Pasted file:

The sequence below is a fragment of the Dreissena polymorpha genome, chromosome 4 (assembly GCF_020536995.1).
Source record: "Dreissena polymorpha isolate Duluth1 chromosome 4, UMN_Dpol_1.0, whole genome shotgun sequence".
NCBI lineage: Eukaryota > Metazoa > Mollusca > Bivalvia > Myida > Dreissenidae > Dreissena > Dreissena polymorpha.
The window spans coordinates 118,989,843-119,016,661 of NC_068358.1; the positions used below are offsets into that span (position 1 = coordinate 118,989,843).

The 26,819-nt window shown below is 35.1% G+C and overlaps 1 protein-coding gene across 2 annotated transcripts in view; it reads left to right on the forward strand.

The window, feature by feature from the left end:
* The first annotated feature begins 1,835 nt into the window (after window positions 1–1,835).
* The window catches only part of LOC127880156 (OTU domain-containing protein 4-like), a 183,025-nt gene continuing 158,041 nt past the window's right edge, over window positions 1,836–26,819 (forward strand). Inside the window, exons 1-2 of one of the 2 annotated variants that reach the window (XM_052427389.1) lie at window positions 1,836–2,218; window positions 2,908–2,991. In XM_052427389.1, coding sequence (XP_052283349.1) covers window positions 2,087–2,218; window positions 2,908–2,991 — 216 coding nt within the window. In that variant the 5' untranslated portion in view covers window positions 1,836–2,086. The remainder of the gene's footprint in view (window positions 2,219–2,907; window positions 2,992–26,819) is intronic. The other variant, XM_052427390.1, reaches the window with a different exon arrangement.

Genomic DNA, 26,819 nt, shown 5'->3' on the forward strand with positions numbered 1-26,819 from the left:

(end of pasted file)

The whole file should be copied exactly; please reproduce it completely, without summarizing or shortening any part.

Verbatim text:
The sequence below is a fragment of the Dreissena polymorpha genome, chromosome 4 (assembly GCF_020536995.1).
Source record: "Dreissena polymorpha isolate Duluth1 chromosome 4, UMN_Dpol_1.0, whole genome shotgun sequence".
NCBI lineage: Eukaryota > Metazoa > Mollusca > Bivalvia > Myida > Dreissenidae > Dreissena > Dreissena polymorpha.
The window spans coordinates 118,989,843-119,016,661 of NC_068358.1; the positions used below are offsets into that span (position 1 = coordinate 118,989,843).

The 26,819-nt window shown below is 35.1% G+C and overlaps 1 protein-coding gene across 2 annotated transcripts in view; it reads left to right on the forward strand.

The window, feature by feature from the left end:
* The first annotated feature begins 1,835 nt into the window (after window positions 1–1,835).
* The window catches only part of LOC127880156 (OTU domain-containing protein 4-like), a 183,025-nt gene continuing 158,041 nt past the window's right edge, over window positions 1,836–26,819 (forward strand). Inside the window, exons 1-2 of one of the 2 annotated variants that reach the window (XM_052427389.1) lie at window positions 1,836–2,218; window positions 2,908–2,991. In XM_052427389.1, coding sequence (XP_052283349.1) covers window positions 2,087–2,218; window positions 2,908–2,991 — 216 coding nt within the window. In that variant the 5' untranslated portion in view covers window positions 1,836–2,086. The remainder of the gene's footprint in view (window positions 2,219–2,907; window positions 2,992–26,819) is intronic. The other variant, XM_052427390.1, reaches the window with a different exon arrangement.

Genomic DNA, 26,819 nt, shown 5'->3' on the forward strand with positions numbered 1-26,819 from the left: